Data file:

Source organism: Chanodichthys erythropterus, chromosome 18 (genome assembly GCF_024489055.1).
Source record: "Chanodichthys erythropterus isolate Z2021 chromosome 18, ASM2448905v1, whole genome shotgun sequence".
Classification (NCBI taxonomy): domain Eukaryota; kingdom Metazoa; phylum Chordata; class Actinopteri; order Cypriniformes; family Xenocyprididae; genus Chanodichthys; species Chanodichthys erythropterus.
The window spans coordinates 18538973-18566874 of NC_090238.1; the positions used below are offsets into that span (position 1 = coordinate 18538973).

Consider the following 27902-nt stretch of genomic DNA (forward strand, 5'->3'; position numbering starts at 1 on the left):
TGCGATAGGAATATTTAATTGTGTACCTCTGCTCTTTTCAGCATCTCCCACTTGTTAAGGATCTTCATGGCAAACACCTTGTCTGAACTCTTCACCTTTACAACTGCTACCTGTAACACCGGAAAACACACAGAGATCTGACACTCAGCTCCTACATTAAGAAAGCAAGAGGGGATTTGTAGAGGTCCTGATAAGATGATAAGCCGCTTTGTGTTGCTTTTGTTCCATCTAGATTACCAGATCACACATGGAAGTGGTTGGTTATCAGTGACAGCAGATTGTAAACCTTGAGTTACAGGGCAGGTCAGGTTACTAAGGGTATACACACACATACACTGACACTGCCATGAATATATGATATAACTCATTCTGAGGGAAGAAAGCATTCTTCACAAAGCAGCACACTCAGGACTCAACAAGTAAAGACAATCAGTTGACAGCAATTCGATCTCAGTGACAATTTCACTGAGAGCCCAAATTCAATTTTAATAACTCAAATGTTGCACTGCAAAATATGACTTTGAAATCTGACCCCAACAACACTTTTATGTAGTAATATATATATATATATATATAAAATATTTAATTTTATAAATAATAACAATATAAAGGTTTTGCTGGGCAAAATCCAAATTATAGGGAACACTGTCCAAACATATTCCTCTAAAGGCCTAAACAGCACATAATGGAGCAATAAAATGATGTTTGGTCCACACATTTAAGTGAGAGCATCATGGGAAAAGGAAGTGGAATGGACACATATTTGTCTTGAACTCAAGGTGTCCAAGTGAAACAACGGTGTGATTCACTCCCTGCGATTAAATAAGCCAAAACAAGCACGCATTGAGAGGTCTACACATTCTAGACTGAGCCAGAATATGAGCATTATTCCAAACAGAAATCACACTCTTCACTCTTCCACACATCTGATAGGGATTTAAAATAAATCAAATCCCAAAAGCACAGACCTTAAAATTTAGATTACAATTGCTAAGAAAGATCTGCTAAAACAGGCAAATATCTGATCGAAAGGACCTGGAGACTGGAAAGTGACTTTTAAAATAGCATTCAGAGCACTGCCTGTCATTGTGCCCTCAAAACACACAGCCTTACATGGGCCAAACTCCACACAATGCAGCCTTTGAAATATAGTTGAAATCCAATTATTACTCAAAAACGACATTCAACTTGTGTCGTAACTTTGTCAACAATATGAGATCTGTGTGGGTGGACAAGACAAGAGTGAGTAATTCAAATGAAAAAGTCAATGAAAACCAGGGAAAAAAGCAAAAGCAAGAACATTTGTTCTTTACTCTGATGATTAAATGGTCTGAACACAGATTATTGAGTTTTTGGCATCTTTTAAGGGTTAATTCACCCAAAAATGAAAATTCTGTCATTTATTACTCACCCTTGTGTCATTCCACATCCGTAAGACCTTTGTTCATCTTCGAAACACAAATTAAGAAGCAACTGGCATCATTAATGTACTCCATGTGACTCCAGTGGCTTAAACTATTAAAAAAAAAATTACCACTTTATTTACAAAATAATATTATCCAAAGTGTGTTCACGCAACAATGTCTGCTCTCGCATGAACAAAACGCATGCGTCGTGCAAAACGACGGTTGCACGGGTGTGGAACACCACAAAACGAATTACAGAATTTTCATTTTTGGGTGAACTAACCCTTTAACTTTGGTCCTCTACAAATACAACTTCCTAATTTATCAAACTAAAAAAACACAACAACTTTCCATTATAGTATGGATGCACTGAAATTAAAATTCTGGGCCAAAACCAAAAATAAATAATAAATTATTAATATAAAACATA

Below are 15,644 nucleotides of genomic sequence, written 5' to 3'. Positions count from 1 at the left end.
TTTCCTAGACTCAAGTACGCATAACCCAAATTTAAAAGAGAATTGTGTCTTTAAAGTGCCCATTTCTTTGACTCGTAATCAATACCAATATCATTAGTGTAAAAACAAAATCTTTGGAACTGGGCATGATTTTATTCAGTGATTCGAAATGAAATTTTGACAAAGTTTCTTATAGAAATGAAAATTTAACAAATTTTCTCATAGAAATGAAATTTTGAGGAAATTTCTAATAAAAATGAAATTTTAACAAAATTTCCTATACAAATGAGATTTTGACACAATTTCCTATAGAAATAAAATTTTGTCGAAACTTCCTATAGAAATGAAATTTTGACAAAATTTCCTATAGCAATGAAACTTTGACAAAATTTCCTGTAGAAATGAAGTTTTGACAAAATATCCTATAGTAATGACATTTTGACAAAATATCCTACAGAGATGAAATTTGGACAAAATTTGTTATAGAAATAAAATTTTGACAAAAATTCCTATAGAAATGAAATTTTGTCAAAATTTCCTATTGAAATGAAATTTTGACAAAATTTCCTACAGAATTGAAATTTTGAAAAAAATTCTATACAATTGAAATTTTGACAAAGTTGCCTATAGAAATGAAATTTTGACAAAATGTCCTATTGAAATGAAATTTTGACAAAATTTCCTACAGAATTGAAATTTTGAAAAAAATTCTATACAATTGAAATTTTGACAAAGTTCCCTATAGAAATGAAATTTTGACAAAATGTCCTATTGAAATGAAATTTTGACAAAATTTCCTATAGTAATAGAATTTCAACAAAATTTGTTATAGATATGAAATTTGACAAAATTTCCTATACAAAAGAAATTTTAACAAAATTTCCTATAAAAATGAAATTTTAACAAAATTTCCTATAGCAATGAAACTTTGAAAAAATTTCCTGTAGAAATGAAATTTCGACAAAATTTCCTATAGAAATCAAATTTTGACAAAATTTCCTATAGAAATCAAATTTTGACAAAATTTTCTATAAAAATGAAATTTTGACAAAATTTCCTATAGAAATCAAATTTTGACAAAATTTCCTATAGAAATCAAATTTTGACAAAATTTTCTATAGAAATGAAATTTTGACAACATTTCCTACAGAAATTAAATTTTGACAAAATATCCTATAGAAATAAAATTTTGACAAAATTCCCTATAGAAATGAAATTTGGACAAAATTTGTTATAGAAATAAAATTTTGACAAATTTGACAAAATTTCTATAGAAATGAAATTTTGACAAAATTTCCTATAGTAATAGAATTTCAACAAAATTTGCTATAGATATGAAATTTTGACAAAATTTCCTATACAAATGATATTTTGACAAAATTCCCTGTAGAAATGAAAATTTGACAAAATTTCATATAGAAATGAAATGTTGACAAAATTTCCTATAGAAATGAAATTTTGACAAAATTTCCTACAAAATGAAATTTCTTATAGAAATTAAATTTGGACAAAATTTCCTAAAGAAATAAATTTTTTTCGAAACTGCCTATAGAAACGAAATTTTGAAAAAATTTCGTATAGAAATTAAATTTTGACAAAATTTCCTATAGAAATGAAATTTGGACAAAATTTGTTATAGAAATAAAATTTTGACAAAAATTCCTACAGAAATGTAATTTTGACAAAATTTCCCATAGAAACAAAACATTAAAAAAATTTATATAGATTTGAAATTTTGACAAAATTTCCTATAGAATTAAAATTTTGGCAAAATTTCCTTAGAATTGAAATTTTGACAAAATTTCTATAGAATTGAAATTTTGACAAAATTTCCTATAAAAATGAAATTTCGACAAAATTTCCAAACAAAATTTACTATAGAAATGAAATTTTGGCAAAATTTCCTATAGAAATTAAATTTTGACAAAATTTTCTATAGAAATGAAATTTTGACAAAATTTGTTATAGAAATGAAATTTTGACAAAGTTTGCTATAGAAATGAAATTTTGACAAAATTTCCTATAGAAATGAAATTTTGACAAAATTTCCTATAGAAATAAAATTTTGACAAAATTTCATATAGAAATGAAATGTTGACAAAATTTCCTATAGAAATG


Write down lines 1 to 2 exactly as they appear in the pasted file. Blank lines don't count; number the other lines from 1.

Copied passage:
Source organism: Chanodichthys erythropterus, chromosome 18 (genome assembly GCF_024489055.1).
Source record: "Chanodichthys erythropterus isolate Z2021 chromosome 18, ASM2448905v1, whole genome shotgun sequence".